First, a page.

IN THE NEWS
Plug pulled on beach mediation funding
By Raymond Bowe
Friday, December 31, 2004 - 17:00
Local News - TINY TOWNSHIP Attorney General Michael Bryant has decided to cease funding the mediation process regarding the squabble over beach access. The province has spent close to $500,000 since 2000 trying to make peace between shoreline property owners and beachgoers.
Bryant's declaration, handed down Dec. 16, has left some Federation of Tiny Township Shoreline Association (FoTTSA) members scratching their heads about their next move, and dismayed about where things stand.
"They've been so slow to reply, and it's not automatic that they're on side," said Judith Grant, a member of FoTTSA, the umbrella organization that includes 22 individual associations.
"We are disappointed that it's not going forward. We'll have to figure out some way to get it moving forward, but it's not clear (how) as yet," she said.
The next step for FoTTSA will likely include getting together to consider alternatives, though meetings haven't been scheduled, Grant said.
The crux of the debate is whether beaches are privately owned or accessible by the public. Just as waterfront access rules vary along the expansive Georgian Bay shoreline, so too do opinions in Tiny Township. Shoreline property owners claim title to a particular beach and users cite access rights.
Over the years, tensions had escalated to include public demonstrations, vandalism, verbal and physical confrontations, and the building of fences and barriers.
Bob Buchkowsky, a proponent of beach access who says he holds the opinion of the "majority of residents," agreed with Bryant's decision that the time had come to pull the plug on funding.
"We were trying to work through the mediation, but it was time-consuming and there wasn't much to show for it at the end of the day," said Buchkowsky, a former township councillor.
"When it goes on for such a long period, with little to show in tangible results... it can't be open-ended. It's just not realistic. There was not a complete lack of success, but after three or four years, there was not enough to continue on," he said.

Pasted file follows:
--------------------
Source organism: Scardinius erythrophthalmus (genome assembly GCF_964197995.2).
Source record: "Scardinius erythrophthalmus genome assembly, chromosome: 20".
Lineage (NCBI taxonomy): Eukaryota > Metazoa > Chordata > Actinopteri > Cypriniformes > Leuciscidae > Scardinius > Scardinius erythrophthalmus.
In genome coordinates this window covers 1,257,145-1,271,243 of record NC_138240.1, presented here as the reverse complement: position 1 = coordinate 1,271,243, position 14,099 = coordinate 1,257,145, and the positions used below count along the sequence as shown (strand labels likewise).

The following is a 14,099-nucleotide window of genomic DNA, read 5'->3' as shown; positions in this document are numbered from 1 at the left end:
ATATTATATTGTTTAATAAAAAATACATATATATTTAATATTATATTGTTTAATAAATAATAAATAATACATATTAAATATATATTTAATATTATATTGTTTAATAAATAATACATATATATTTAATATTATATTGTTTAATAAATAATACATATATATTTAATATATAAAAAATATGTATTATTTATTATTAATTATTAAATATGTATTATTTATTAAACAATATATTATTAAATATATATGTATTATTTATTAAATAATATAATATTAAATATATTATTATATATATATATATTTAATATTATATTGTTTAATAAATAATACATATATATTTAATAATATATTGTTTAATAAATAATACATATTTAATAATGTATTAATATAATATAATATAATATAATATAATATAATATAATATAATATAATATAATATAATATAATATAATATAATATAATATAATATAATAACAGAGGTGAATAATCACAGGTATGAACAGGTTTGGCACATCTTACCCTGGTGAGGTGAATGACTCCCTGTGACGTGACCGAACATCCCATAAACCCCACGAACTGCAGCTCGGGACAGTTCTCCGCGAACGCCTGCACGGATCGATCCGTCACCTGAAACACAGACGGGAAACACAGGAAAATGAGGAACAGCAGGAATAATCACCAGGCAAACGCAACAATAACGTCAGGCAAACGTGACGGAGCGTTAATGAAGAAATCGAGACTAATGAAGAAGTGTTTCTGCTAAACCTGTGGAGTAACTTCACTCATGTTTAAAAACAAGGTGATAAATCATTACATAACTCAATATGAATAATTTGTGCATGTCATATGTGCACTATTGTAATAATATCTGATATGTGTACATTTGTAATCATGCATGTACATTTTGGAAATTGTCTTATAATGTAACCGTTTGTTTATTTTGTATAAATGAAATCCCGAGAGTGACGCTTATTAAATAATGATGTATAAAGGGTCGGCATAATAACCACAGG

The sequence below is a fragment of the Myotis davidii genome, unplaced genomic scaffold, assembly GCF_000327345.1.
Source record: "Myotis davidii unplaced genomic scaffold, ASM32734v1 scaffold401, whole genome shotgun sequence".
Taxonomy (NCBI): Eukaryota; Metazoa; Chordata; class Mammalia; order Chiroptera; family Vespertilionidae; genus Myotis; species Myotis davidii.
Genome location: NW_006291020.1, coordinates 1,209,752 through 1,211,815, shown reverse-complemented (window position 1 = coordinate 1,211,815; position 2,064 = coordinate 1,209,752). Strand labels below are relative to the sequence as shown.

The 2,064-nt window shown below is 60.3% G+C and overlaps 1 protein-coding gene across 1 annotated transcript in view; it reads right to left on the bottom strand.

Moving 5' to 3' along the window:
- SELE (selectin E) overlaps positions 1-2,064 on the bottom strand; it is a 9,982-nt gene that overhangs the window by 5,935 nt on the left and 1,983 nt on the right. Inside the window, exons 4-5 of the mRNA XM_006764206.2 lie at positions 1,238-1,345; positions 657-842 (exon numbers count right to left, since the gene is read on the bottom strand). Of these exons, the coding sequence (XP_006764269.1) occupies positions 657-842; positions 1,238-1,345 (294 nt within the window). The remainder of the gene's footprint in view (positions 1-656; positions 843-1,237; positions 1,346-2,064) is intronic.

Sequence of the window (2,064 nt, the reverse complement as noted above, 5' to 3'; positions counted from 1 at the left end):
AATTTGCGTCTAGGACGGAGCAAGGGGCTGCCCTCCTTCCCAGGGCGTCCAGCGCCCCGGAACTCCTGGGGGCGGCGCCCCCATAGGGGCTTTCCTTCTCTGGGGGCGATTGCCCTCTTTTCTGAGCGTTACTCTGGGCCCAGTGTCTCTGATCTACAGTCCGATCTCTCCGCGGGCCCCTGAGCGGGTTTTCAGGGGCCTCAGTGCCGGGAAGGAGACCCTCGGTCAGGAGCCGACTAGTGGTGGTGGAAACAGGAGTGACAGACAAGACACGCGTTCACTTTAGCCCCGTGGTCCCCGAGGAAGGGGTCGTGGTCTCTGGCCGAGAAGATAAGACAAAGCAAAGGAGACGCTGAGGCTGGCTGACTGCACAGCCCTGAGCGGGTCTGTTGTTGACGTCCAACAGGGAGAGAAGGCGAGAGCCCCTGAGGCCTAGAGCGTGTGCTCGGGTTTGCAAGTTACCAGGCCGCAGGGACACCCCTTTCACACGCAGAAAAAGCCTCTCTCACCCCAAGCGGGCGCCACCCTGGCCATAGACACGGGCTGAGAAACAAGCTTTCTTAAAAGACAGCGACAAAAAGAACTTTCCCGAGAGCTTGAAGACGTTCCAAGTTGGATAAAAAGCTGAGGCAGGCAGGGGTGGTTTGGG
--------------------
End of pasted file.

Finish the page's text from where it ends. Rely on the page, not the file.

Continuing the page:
Mediators Paul Torrie and James McKenzie from the Toronto-based Global Resolutions Inc., were appointed by the province in 2000, and although many believe progress was made, a solution has never been reached. The mediation process adjourned in April.
Upon adjournment, the duo prepared a report for Bryant about progress made so far and remaining challenges.
Their recommendations included a wait-and-see-what-happens approach, seeking a court ruling, land expropriation, legislation or continuing the mediation process.
Not surprisingly, they chose the latter, a "made-in-Tiny" mediated resolution.
After reading the mediators report, Bryant determined enough was enough, stating the two sides should be able to achieve a resolution themselves.
In a letter to the mediators, Bryant writes: "I have considered the recommendations and I believe the dispute is one that can and should be resolved by those who have been directly involved and affected by this dispute over the years, including the stakeholders and the municipality."
Bryant said headway has been made since the early days of the dispute. He notes "significant progress" and "considerable goodwill... generated in the community." Stakeholders, including the township, have provided a "strong foundation" upon which the resolution process should continue, writes the Attorney General, who termed the issue "very complex and sensitive."
Stakeholders are in a position to decide if they wish to devote their own resources to the process, said Bryant, adding, "the province has provided close to $500,000 on the mediation process... without resolution.
The province will no longer continue to provide financial support."
Grant was confounded and disappointed by his decision.
"We were hopeful the process would continue... because I think (it) was a good one," she said, adding it was crucial to have the Ministry of the Attorney General involved.
Buchkowsky, on the other hand, says the proponents and opponents for public access should look at inroads made at Cawaja Beach as a template, a microcosm of the larger controversy.
At Cawaja, there was a willingness on both sides to compromise, he said. Though it took more than a year, a solution was eventually found.
With the ongoing battle in Tiny Township, people at the table need to deal with the problem, said Buchkowsky, and not just their "entrenched views.
It can be a complicated process in terms of dealing with people," he said, adding while you don't need everyone on board, just the majority.